As great as the Chicago defense was in 2018, it's likely going to regress somewhat this year. The Bears lost safety Adrian Amos and slot corner Bryce Callahan in free agency and watched defensive coordinator Vic Fangio bolt to become head coach of the Denver Broncos.
Chicago replaced Amos with Ha Ha Clinton-Dix, but the drop-off from Callahan to journeyman Buster Skrine is...let's go with significant.
Chicago's 36 takeaways last year were five more than the second-placed Cleveland Browns. It's also a stat that tends to fluctuate wildly from year to year. In 2017, for instance, the Bears were a middle-of-the-pack defense with 22 takeaways.
The Bears also had fantastic luck with injuries in 2018. Per Football Outsiders, Chicago was the third-healthiest team in 2018; the year before, the Bears ranked 31st.
This isn't to say the defense will fall off a cliff or that injuries will ravage the team, but the takeaways are probably going down, and injuries are probably going up.
Both mean more pressure on Trubisky to be more than a game manager.
There have been flashes to indicate Trubisky is capable of doing just that. He has a cannon for a right arm and the athleticism to pick up yardage and move the sticks with his legs. Thanks in part to his 421 rushing yards and three scores on the ground in 2018, he ranked third in QBR last year, trailing just Patrick Mahomes and Drew Brees.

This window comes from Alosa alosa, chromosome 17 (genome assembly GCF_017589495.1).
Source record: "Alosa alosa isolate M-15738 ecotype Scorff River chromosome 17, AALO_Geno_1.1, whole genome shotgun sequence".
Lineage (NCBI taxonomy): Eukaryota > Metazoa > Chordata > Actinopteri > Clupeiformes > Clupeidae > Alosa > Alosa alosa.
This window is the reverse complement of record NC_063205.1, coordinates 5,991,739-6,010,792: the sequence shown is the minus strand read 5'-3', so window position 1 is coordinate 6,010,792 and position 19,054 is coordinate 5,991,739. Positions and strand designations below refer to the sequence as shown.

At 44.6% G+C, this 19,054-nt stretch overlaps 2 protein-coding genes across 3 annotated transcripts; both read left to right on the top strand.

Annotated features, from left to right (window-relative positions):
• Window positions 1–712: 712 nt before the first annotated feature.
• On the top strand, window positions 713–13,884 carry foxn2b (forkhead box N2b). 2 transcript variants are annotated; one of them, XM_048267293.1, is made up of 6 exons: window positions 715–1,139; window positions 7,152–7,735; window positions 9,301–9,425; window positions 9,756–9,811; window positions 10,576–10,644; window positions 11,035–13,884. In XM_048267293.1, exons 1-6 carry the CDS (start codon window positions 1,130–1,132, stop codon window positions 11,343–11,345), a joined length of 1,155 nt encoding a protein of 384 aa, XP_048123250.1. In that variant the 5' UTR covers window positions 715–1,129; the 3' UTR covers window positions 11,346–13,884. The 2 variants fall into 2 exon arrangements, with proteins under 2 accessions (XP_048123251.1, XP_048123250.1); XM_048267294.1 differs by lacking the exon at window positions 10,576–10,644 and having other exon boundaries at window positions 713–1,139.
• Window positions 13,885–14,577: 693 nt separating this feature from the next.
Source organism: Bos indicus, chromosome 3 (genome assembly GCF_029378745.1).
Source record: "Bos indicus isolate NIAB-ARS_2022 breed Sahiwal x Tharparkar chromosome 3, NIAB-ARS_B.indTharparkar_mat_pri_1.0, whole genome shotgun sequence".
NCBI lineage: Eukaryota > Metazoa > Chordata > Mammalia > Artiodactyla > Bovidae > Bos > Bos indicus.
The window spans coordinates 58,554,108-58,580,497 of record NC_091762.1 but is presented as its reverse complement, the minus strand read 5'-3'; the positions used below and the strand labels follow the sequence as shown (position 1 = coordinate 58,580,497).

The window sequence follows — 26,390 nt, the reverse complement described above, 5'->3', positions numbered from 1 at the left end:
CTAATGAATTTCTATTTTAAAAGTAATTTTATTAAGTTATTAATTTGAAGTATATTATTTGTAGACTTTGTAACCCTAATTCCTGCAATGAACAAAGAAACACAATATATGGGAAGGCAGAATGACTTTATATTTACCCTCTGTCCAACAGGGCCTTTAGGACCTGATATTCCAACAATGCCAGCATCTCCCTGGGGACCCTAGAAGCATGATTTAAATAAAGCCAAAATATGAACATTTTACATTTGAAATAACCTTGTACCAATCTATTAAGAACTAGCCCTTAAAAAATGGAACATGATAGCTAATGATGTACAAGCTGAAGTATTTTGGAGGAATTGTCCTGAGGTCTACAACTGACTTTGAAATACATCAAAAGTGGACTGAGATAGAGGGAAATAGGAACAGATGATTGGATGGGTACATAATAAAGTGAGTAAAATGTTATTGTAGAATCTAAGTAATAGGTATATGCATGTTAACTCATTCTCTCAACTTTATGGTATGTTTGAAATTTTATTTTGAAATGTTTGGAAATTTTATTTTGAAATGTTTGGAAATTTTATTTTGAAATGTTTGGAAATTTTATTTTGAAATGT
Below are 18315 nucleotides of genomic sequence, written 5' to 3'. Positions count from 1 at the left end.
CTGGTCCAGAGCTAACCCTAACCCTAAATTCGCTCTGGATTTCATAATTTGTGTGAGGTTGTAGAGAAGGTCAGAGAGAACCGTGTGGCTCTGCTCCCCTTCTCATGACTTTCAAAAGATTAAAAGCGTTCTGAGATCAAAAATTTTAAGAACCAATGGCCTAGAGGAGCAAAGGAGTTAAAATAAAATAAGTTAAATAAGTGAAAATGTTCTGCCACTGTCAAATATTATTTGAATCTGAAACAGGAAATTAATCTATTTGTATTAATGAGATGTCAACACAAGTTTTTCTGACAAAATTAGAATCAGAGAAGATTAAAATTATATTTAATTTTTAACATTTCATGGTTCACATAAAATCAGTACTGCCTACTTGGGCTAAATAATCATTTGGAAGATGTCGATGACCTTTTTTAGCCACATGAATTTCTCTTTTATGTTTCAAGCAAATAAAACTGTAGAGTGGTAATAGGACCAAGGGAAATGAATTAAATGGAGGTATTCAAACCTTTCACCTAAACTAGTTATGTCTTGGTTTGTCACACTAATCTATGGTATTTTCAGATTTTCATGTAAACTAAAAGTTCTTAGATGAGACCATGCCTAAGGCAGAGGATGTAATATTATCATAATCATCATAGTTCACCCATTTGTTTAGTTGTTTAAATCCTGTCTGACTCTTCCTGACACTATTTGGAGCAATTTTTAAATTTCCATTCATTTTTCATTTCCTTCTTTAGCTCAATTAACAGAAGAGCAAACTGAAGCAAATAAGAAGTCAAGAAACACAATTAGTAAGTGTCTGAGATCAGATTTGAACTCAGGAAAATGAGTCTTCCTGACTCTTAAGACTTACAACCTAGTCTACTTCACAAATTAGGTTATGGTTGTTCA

That's pretty good company.
There was the 354-yard, six-touchdown explosion against the Tampa Bay Buccaneers in September. And some beautiful throws:
Decision-making and consistency remain works in progress. For every highlight-reel play, there's an errant throw or one into coverage. As CBS Sports' Sean Wagner-McGough noted, Trubisky had the same number of starts last year with a passer rating under 80 as with over 100 (six).
The defense bailed him out of most of those bad performances a year ago, including during a horrific 110-yard, three-pick game against the eventual NFC champions in December. Asking for that to continue is begging to be disappointed. A slow start against the Eagles (including a pair of dropped interceptions by an injury-ravaged Philly secondary) played a part in getting the Bears bounced from the postseason.
This wasn't unexpected. One of the primary knocks on Trubisky coming out of North Carolina was that as a one-year starter, he lacked experience and polish in making reads and throwing the ball with accuracy and consistency.
He's learning by doing, and there's no denying he's getting better. The odds that Chicago will pick up his fifth-year option a year from now sit at about 319 percent—if the team doesn't just extend him.
Trubisky also doesn't have to pull a Mahomes and stand on his head every week. He just needs to consistently be good and kick it up a notch when necessary.
On paper, the Bears have the look of a Super Bowl contender, but there's one prevailing reason why Chicago is fourth among NFC teams in Super Bowl odds, per Vegas Insider.
If the Bears are going to make it back to Miami and avenge that soggy loss to Peyton Manning's Colts back in February 2007, then Trubisky has to continue his ascension. Show the same improvement that he did in 2018.
He needs to become the quarterback the Bears thought he could be when they traded up to draft him second overall in 2017.
Having a decent kicker also wouldn't hurt.